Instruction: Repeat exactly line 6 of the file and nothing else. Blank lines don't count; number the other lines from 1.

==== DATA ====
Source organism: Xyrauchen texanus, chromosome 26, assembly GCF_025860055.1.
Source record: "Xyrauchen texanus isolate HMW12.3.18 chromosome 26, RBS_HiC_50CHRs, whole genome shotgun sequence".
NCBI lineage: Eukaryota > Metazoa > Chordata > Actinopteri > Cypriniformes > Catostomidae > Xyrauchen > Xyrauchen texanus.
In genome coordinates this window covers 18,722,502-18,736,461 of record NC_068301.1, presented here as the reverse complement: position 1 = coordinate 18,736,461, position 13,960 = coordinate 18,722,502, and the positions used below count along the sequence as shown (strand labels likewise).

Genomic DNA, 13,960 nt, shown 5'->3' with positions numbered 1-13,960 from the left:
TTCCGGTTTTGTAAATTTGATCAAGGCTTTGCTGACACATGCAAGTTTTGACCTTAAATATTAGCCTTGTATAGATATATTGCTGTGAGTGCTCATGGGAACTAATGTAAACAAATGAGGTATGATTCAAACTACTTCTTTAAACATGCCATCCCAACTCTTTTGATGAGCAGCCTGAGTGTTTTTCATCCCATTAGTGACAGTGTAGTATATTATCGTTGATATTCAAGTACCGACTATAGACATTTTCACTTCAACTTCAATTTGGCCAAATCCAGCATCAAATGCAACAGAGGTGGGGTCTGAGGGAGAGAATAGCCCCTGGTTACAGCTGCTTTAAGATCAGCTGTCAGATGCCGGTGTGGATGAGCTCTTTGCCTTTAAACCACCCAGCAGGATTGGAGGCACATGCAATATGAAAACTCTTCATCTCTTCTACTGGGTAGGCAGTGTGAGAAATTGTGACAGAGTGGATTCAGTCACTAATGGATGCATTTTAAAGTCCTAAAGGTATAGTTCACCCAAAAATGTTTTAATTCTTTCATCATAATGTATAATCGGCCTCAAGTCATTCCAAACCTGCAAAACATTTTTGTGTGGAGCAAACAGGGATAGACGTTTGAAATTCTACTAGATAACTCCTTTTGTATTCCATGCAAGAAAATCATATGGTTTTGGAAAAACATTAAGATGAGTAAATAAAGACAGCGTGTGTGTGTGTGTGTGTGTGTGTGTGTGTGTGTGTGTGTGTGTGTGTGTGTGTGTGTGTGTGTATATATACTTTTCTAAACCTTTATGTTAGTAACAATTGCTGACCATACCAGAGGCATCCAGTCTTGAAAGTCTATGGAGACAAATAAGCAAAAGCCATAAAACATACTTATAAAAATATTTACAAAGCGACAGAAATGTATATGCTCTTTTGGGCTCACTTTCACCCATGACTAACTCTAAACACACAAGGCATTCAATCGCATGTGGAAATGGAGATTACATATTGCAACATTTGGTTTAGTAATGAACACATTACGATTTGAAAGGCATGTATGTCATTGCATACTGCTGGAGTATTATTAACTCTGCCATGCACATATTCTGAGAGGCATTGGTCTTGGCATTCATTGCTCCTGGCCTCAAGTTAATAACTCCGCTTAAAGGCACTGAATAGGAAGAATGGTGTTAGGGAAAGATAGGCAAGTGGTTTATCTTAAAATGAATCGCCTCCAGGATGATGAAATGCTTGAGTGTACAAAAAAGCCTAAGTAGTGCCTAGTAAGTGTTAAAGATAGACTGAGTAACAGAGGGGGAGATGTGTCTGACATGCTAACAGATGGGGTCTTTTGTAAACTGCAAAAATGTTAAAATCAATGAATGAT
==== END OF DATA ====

TTCCGGTTTTGTAAATTTGATCAAGGCTTTGCTGACACATGCAAGTTTTGACCTTAAATATTAGCCTTGTATAGATATATTGCTGTGAGTGCTCATGGGAACTAATGTAAACAAATGAGGTATGATTCAAACTACTTCTTTAAACATGCCATCCCAACTCTTTTGATGAGCAGCCTGAGTGTTTTTCATCCCATTAGTGACAGTGTAGTATATTATCGTTGATATTCAAGTACCGACTATAGACATTTTCACTTCAACTTCAATTTGGCCAAATCCAGCATCAAATGCAACAGAGGTGGGGTCTGAGGGAGAGAATAGCCCCTGGTTACAGCTGCTTTAAGATCAGCTGTCAGATGCCGGTGTGGATGAGCTCTTTGCCTTTAAACCACCCAGCAGGATTGGAGGCACATGCAATATGAAAACTCTTCATCTCTTCTACTGGGTAGGCAGTGTGAGAAATTGTGACAGAGTGGATTCAGTCACTAATGGATGCATTTTAAAGTCCTAAAGGTATAGTTCACCCAAAAATGTTTTAATTCTTTCATCATAATGTATAATCGGCCTCAAGTCATTCCAAACCTGCAAAACATTTTTGTGTGGAGCAAACAGGGATAGACGTTTGAAATTCTACTAGATAACTCCTTTTGTATTCCATGCAAGAAAATCATATGGTTTTGGAAAAACATTAAGATGAGTAAATAAAGACAGCGTGTGTGTGTGTGTGTGTGTGTGTGTGTGTGTGTGTGTGTGTGTGTGTGTGTGTGTGTGTGTGTATATATACTTTTCTAAACCTTTATGTTAGTAACAATTGCTGACCATACCAGAGGCATCCAGTCTTGAAAGTCTATGGAGACAAATAAGCAAAAGCCATAAAACATACTTATAAAAATATTTACAAAGCGACAGAAATGTATATGCTCTTTTGGGCTCACTTTCACCCATGACTAACTCTAAACACACAAGGCATTCAATCGCATGTGGAAATGGAGATTACATATTGCAACATTTGGTTTAGTAATGAACACATTACGATTTGAAAGGCATGTATGTCATTGCATACTGCTGGAGTATTATTAACTCTGCCATGCACATATTCTGAGAGGCATTGGTCTTGGCATTCATTGCTCCTGGCCTCAAGTTAATAACTCCGCTTAAAGGCACTGAATAGGAAGAATGGTGTTAGGGAAAGATAGGCAAGTGGTTTATCTTAAAATGAATCGCCTCCAGGATGATGAAATGCTTGAGTGTACAAAAAAGCCTAAGTAGTGCCTAGTAAGTGTTAAAGATAGACTGAGTAACAGAGGGGGAGATGTGTCTGACATGCTAACAGATGGGGTCTTTTGTAAACTGCAAAAATGTTAAAATCAATGAATGAT